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  • Any religion will feel virtuous about making life hell for any less popular religion.

    Religion is an outdated bad habit, life defecating in your yard. Just because we have been doing it for such a long time is no reason to continue.



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  • Last year more than 7000 Christians were killed..
    How many (innocent) Muslims (including a lot of children) were killed by the hands, or rather guns and bombs, of the ´Christian´ West??
    A lot of us couldn´t care less about how many over there (syria and the like) are killed innocently, but when a handfull or more Christians are killed, we´re supposed to get of our backsides and let the world know, this cannot be tolerated at all.. Every human life wasted this way is a shame on us all as human beings, but that being said: as Long as all these rambling believers get about killing each other off, we may still get to live in a world free of these stupid god-believers.. (allthough that is more than just a bit of wishfull thinking, I dare say).
    I´m an Atheist, I don´t really care how many Christians, Muslims or whatever get killed, as long as they go and meet their maker, I´m plenty happy..



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  • to #3

    I´m an Atheist, I don´t really care how many Christians, Muslims or
    whatever get killed, as long as they go and meet their maker, I´m
    plenty happy.

    .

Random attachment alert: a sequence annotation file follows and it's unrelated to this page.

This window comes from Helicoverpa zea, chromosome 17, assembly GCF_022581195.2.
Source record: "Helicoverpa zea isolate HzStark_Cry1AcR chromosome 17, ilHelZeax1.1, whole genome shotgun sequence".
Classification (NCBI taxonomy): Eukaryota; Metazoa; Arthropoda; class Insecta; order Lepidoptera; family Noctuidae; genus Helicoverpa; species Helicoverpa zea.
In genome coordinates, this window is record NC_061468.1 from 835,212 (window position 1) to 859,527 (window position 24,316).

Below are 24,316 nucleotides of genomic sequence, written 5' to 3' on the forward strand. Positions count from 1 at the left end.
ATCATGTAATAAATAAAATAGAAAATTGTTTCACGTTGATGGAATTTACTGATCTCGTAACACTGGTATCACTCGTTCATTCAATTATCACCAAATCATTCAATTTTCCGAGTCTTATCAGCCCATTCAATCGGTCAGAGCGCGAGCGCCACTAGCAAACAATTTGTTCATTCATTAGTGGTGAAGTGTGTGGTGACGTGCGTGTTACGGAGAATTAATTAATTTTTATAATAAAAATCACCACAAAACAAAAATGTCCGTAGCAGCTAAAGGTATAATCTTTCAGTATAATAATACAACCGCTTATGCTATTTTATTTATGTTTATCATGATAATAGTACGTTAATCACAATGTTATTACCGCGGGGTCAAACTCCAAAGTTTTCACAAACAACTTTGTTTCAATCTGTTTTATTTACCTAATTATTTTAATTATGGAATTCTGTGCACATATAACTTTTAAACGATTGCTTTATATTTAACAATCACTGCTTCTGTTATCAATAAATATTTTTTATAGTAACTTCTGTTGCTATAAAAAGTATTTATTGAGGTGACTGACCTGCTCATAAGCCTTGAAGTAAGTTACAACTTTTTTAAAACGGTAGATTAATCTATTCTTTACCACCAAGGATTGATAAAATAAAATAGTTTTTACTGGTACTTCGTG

How about if they come to burn you at the stake for being an atheist (as I am).



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  • How many (innocent) Muslims (including a lot of children) were killed by the hands, or rather guns and bombs, of the ´Christian´ West??

    You claim “I’m an atheist” after using a sins-of-the-father argument to justify your point (I think this makes you an “atheist-but” and certainly no humanist). Similarly the regressive-left have defended the killing of Charlie Hebdo staff on the grounds of historical wrongs committed by French imperialism.

    The enduring appeal of religious violence is that each religion subscribes to a belief that believers of another religion are somehow responsible for the actions of believers of that religion in the past. Sadly when converting to a religion these days there’s no part where you go among the community and apologise for things you didn’t do personally (e.g. Jews coming round your house saying sorry about having Jesus put to death exactly as your prophesies demanded we do etc,).

    Your argument supporting the death of people who’s beliefs differ from your own is a good reminder that claiming to be an atheist is no more proof of rational thinking and a desire for an enlightened world than claiming to be a muslim is proof you’ve never eaten a sausage, and something we should all bear in mind before we start suggesting the world would be a less violent place without religion



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  • At what point do we evolve past slaughtering one another over petty differences? Of course there is persecution of (fill in the blank) somewhere on the vast planet earth. I do not believe in much. But, I believe that this paradigm is archaic and needs to be left in the past. How about tolerance? How about decency? Kindness?
    These people (of all stripes, including atheists) seem to care so so so very much about what I think that they’d murder me over it.
    If you give such a damn about what’s in my head and what I think, then LISTEN to me.